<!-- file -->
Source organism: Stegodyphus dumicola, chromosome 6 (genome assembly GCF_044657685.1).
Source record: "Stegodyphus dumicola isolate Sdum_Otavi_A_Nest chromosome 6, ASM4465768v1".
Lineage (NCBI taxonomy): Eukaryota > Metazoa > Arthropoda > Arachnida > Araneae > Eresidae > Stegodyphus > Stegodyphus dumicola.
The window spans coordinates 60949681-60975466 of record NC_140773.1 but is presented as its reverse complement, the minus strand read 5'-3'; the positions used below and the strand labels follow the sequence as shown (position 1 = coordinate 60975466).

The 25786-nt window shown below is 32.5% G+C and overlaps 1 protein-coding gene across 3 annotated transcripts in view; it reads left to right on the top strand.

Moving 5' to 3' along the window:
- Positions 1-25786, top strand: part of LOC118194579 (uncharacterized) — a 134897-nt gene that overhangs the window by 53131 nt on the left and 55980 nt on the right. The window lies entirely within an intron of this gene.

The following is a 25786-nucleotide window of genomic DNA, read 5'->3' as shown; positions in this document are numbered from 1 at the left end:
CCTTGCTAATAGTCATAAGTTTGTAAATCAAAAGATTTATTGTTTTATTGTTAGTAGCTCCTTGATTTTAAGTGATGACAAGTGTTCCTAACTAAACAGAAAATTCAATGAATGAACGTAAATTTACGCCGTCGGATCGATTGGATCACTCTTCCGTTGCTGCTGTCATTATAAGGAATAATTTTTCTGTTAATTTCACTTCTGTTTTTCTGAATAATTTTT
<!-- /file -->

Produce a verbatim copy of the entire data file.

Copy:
Source organism: Stegodyphus dumicola, chromosome 6 (genome assembly GCF_044657685.1).
Source record: "Stegodyphus dumicola isolate Sdum_Otavi_A_Nest chromosome 6, ASM4465768v1".
Lineage (NCBI taxonomy): Eukaryota > Metazoa > Arthropoda > Arachnida > Araneae > Eresidae > Stegodyphus > Stegodyphus dumicola.
The window spans coordinates 60949681-60975466 of record NC_140773.1 but is presented as its reverse complement, the minus strand read 5'-3'; the positions used below and the strand labels follow the sequence as shown (position 1 = coordinate 60975466).

The 25786-nt window shown below is 32.5% G+C and overlaps 1 protein-coding gene across 3 annotated transcripts in view; it reads left to right on the top strand.

Moving 5' to 3' along the window:
- Positions 1-25786, top strand: part of LOC118194579 (uncharacterized) — a 134897-nt gene that overhangs the window by 53131 nt on the left and 55980 nt on the right. The window lies entirely within an intron of this gene.

The following is a 25786-nucleotide window of genomic DNA, read 5'->3' as shown; positions in this document are numbered from 1 at the left end:
CCTTGCTAATAGTCATAAGTTTGTAAATCAAAAGATTTATTGTTTTATTGTTAGTAGCTCCTTGATTTTAAGTGATGACAAGTGTTCCTAACTAAACAGAAAATTCAATGAATGAACGTAAATTTACGCCGTCGGATCGATTGGATCACTCTTCCGTTGCTGCTGTCATTATAAGGAATAATTTTTCTGTTAATTTCACTTCTGTTTTTCTGAATAATTTTT